Appeals from decrees of Court of Common Pleas of York County, Aug. T., 1965, Nos. 4 and 2, in case of Clearview Bowling Center, Inc. v. Borough of Hanover.
Harry C. Elsesser, Jr., for appellant.
Donald E. Albright, for appellee.
Bell, C. J., Musmanno, Jones, Cohen, Eagen, O'Brien and Roberts, JJ. Opinion by Mr. Justice O'Brien. Mr. Justice Cohen concurs in the result.
These are appeals from final decrees of the Court of Common Pleas of York County, dismissing two complaints in equity filed by the appellant, Clearview Bowling Center, Inc., against the appellee, Borough of Hanover, York County, Pennsylvania.
Appellee, Borough of Hanover, enacted Ordinance No. 1164, effective for the fiscal year 1963, Ordinance No. 1207, effective for the fiscal year 1964, and Ordinance No. 1254, effective for the fiscal year 1965. Each of said ordinances levied a tax, inter alia, upon the sale of admissions to amusements at the rate of five per cent of the amount charged or paid.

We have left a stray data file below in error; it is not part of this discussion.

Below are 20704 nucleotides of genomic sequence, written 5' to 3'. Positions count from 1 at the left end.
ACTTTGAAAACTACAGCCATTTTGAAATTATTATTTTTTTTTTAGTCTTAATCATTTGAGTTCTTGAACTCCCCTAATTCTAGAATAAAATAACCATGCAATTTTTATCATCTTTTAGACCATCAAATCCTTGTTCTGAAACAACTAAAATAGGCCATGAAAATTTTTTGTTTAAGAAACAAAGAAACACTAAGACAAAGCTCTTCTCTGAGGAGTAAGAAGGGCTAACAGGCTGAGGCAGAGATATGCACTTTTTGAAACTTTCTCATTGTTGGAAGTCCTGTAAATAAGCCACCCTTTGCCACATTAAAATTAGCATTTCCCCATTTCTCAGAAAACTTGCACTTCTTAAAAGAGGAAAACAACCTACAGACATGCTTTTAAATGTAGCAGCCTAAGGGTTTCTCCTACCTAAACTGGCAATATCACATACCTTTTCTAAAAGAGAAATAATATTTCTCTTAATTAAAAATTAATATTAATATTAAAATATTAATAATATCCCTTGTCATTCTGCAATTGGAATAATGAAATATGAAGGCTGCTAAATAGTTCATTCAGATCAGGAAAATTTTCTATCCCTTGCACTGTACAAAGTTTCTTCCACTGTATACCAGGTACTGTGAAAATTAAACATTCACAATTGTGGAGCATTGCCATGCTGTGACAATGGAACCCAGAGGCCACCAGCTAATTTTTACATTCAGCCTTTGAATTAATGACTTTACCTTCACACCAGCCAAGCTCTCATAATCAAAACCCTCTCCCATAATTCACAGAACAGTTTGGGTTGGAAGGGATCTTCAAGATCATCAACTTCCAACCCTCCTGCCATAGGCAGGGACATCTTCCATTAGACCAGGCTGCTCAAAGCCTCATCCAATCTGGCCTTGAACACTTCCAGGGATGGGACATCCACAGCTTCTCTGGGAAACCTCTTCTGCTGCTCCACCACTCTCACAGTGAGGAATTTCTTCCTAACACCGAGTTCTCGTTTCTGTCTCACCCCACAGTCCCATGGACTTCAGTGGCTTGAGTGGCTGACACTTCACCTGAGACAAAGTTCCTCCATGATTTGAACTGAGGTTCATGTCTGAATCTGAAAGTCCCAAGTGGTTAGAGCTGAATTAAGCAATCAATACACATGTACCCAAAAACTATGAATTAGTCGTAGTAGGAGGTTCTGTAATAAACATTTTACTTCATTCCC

Appellant is a Pennsylvania business corporation which operated bowling lanes in the Borough of Hanover during the period said ordinances were in effect.
Appellant was purportedly liable for the payment of an amusement tax on bowling under these ordinances, and the two equity actions were brought by appellant to restrain the appellee from collecting the amusement tax.
Since the issues in both actions were the same, they were consolidated on appeal.
The only real issue is whether the instant case can be distinguished from the recent case of Swatara Twp. v. Auto. Bowling Center, Inc., 419 Pa. 482, 214 A.2d 725 (1965).*fn1 The court below held that it could not, and we agree. In Swatara, we held that the ordinance therein involved was not in violation of the "Tax Anything Act", Act of June 25, 1947, P. L. 1145, as amended, 53 P.S. § 6851, et seq. That Act prohibits local municipalities from imposing any tax upon, inter alia, personal property that is subject to state taxation. Appellants in Swatara, as do appellants here, contended that the tax imposed upon the sale of bowling admissions was actually a tax upon the privilege of employing the personal property, i.e., the ...